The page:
Farron Cousins

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Farron Cousins is the executive editor of The Trial Lawyer magazine, and his writings have appeared in publications such as California's Information Press and Pensacola's Independent Weekly.  He has also worked for the Ring of Fire radio program with hosts Robert F. Kennedy, Jr. and Mike Papantonio since August 2004, and is currently the producer of the program, in charge of guest booking, research, and scripting the week's show.  Farron also runs Mike Papantonio's publishing company - Seville Publishing. Farron received his bachelor's degree in Political Science from the University of West Florida in 2005 and became a member of American MENSA in 2009.  Follow him on Twitter @farronbalanced.

With Congress Back to Work, Republican Attacks On EPA Resume

Fresh off the August recess, the United States Congress got back to business today.  Rather than focusing on pressing issues like a potential war, looming budget deadlines, and the growing problem of student loan debt, some Republican lawmakers thought it was the perfect time to pick up where they left off before their recess – attacking the Environmental Protection Agency.

Texas Republican Lamar Smith, chairman of the House Science, Space and Technology Committee, is enraged that the EPA is not “complying” with a subpoena that his committee issued, requiring the agency to hand over all documents and studies relating to standards issued by the EPA

According to Smith, this information is vital for the public, as the safety standards that it spurs cost the public “trillions of dollars,” he wrote in a letter to the EPA.  Smith never specifies how he came up with that figure, and research shows that regulations put in place by the EPA actually save taxpayers much more money than they cost.  Smith’s letter has given the agency until September 16th to hand over the documents.

BP Launches Massive PR Campaign To Demonize Oil Spill Victims

BP, the oil giant that, along with Halliburton and Transocean, was responsible for the 2010 Deepwater Horizon oil rig explosion and oil leak in the Gulf of Mexico, is crying foul in the claims process of settlements for the victims of the spill.  The company has launched a massive public relations offensive to paint themselves as the victims in this situation.

According to The Hill, BP CEO Bob Dudley said recently that the entire claims process has been “absurd,” and that his company has been more than generous with their payments.  BP spokesperson Geoff Morrell said:  “While we remain committed to paying legitimate claims, we did not agree to pay for fictitious losses, or for claims that are based on fraud or tainted by corruption.”

While the overall PR war may appear to be aimed at the victims along the Gulf Coast, the real targets of BP’s campaign are trial lawyers.  They have even enlisted the help of the largest business lobby and strongest advocates for “tort reform”, the U.S. Chamber of Commerce.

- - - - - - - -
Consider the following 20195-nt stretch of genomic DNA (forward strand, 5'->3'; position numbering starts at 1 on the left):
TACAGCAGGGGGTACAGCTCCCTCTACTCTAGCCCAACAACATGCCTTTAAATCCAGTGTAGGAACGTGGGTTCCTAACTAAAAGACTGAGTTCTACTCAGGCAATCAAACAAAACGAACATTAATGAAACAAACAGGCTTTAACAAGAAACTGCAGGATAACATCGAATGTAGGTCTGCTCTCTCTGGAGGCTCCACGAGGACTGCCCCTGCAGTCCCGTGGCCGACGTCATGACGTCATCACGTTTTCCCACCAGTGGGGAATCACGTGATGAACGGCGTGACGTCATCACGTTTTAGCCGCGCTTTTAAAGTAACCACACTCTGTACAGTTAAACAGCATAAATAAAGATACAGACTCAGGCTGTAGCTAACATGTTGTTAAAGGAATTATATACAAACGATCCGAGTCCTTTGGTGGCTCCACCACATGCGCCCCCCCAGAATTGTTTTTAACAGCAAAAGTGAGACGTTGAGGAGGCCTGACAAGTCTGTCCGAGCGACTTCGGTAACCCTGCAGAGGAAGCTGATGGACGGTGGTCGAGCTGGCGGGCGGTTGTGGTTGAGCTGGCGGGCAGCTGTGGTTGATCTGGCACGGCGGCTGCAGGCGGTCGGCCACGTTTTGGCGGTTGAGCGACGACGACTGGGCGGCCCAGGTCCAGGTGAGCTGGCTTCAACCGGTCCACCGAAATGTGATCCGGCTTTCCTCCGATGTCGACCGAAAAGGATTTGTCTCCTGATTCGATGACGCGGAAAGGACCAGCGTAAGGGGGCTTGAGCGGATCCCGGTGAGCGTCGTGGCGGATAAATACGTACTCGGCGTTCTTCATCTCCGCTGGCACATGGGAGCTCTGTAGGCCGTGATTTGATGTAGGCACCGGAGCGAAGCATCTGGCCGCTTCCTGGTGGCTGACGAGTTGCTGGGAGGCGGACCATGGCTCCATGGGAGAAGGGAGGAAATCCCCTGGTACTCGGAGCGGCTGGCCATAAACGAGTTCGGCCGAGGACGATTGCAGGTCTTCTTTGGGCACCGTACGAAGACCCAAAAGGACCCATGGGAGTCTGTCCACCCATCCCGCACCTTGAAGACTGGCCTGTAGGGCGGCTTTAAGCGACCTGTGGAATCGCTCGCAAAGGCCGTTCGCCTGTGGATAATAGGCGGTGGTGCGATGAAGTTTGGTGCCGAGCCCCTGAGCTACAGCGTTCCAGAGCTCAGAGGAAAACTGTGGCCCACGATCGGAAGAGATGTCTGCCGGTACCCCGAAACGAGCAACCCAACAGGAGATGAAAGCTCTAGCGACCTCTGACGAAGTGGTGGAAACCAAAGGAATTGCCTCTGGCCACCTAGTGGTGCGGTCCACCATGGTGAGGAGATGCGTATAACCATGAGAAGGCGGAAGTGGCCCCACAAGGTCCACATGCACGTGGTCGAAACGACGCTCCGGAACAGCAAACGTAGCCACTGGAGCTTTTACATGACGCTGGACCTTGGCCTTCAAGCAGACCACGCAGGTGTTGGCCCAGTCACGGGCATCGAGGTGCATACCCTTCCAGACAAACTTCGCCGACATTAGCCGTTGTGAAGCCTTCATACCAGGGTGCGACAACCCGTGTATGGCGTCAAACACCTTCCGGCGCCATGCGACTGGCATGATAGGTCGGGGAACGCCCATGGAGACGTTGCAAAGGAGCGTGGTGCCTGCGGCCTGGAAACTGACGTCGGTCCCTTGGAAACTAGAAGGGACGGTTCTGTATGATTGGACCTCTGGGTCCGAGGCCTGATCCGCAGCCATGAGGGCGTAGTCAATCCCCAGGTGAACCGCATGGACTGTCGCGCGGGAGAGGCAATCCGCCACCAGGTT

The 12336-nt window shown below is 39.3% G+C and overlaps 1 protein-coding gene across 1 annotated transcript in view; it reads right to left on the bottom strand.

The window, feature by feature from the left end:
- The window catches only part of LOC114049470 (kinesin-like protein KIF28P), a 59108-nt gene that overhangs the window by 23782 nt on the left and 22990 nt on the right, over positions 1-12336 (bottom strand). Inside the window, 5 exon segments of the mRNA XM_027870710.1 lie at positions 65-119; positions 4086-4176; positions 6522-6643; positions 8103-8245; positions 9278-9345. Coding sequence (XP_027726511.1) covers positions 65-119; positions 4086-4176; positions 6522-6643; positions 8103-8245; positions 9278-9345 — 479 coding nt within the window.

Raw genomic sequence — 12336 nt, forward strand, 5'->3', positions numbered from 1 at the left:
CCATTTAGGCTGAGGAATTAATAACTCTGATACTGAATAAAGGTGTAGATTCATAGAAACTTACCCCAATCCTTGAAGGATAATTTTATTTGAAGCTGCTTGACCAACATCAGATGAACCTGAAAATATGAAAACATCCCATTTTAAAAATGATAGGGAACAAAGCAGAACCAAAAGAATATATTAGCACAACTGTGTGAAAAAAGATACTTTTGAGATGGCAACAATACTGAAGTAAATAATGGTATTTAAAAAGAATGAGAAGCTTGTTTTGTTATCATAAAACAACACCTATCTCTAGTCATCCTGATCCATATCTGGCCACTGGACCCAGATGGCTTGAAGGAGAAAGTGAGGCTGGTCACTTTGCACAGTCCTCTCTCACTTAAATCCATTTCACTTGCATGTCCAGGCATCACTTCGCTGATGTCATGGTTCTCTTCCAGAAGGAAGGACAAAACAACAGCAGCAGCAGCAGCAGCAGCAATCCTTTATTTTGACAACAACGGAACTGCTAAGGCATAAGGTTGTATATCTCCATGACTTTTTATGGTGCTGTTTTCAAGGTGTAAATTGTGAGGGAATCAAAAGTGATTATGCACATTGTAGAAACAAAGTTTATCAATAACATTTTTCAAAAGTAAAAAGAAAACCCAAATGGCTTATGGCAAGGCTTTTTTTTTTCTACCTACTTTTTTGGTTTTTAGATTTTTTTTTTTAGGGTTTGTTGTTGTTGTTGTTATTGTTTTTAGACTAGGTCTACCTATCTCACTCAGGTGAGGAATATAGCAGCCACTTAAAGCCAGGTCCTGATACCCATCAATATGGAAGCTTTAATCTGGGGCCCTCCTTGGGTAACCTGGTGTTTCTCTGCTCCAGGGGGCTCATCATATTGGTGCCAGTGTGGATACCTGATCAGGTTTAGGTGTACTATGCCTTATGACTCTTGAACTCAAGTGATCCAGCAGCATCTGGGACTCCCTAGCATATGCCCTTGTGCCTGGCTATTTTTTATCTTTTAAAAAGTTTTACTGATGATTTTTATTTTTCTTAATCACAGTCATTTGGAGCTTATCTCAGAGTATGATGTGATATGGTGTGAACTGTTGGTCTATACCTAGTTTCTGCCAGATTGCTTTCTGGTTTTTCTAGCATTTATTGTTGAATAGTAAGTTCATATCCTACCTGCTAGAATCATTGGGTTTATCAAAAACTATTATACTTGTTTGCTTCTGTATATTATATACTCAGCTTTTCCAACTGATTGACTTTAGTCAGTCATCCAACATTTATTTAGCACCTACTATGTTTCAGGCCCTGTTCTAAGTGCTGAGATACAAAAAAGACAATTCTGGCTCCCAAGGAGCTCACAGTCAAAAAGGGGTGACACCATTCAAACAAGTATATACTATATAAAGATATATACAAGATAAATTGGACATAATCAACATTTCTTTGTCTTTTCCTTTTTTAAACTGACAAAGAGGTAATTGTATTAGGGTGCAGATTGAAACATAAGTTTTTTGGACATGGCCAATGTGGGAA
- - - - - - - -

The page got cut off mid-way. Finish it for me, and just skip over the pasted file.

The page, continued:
The Hill reports that a recent ad placed by BP in The Washington Post quoted National Association of Manufacturers CEO Jay Timmons, saying, “Too often these days, the tort system is nothing more than a trial-lawyer bonanza, and that’s not fair to individuals seeking redress and no way to encourage investment in manufacturing to create tomorrow’s high-paying jobs.”

The reason that the company is trying to paint the claims process as plagued with fraud is that they had underestimated the amount of claims that they would have to pay out, and their settlement fund is quickly running dry.  This means that subsequent payments will have to come directly out of the company’s profits, a move that is not sitting well with shareholders who were promised that the price tag would not exceed $8 billion

The Deadly Truth About Oil And Gas Industry Safety Standards

A new report delivers a dire warning to employees in the oil and gas industries: Your job could be the death of you.  According to recently released statistics from 2012, on the job deaths in the oil and gas industries spiked by a staggering 23% last year, a larger increase than any other employment sector in the United States.

U.S. Labor Secretary Thomas Perez said that the amount of deaths within the industry was “unacceptable.”  In 2012, according to labor statistics, there were 138 on the job deaths in the oil and gas industry, which is an increase from the 112 deaths that occurred in the prior year.  This is a stark contrast to all industries, as the total number of worker deaths across the board decreased last year.

The trend in oil and gas industry deaths is nothing new.  Between 2003 and 2010, the industry had the highest death toll in the United States, beating out all other industries for worker deaths.  The majority of these deaths are due to workers being struck by equipment, struck by vehicles, and occasionally a major catastrophic accident, like the BP refinery explosion in Texas in 2005, and the Deepwater Horizon oil rig explosion in 2010.

Coal Industry Waging War Against EPA

After playing the victims of an allegedly unfair, and completely fabricated, “war on coal,” the coal industry has gone on the offensive by launching their own war on federal regulators.  Specifically, the group has their sights set on the Environmental Protection Agency (EPA).

Coal lobbyists, led by the American Coalition for Clean Coal Electricity (ACCCE), have been meeting with White House officials to weaken EPA standards on CO2 emissions.  The lobbyists claim that a rule requiring carbon capture and storage (CCS) technology at all new coal-burning power plants should be removed because the technology is “not available.” 

Once you move past their talking points, their real agenda is clearly visible.  After claiming that the required technology is not available, the lobbyists then admitted that their goal was to completely exempt the industry from any form of emissions standards put forth by the EPA through the Clean Air Act.